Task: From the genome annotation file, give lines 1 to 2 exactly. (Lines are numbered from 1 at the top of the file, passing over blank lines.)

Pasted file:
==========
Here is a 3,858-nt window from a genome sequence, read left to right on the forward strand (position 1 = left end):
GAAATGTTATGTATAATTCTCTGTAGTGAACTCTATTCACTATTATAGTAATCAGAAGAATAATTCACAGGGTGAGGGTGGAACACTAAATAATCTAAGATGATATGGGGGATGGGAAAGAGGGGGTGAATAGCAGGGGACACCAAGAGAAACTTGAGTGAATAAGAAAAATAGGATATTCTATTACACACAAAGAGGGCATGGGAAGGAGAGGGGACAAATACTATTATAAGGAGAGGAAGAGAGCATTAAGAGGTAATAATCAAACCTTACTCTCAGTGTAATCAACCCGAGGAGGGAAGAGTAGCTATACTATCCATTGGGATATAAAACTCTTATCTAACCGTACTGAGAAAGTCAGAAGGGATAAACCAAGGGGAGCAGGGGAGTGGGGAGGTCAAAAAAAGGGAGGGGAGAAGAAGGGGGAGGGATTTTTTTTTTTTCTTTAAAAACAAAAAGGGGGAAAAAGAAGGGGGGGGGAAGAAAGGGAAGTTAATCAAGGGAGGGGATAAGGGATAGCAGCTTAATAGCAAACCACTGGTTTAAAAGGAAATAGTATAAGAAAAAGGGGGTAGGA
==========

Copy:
Here is a 3,858-nt window from a genome sequence, read left to right on the forward strand (position 1 = left end):
GAAATGTTATGTATAATTCTCTGTAGTGAACTCTATTCACTATTATAGTAATCAGAAGAATAATTCACAGGGTGAGGGTGGAACACTAAATAATCTAAGATGATATGGGGGATGGGAAAGAGGGGGTGAATAGCAGGGGACACCAAGAGAAACTTGAGTGAATAAGAAAAATAGGATATTCTATTACACACAAAGAGGGCATGGGAAGGAGAGGGGACAAATACTATTATAAGGAGAGGAAGAGAGCATTAAGAGGTAATAATCAAACCTTACTCTCAGTGTAATCAACCCGAGGAGGGAAGAGTAGCTATACTATCCATTGGGATATAAAACTCTTATCTAACCGTACTGAGAAAGTCAGAAGGGATAAACCAAGGGGAGCAGGGGAGTGGGGAGGTCAAAAAAAGGGAGGGGAGAAGAAGGGGGAGGGATTTTTTTTTTTTCTTTAAAAACAAAAAGGGGGAAAAAGAAGGGGGGGGGAAGAAAGGGAAGTTAATCAAGGGAGGGGATAAGGGATAGCAGCTTAATAGCAAACCACTGGTTTAAAAGGAAATAGTATAAGAAAAAGGGGGTAGGA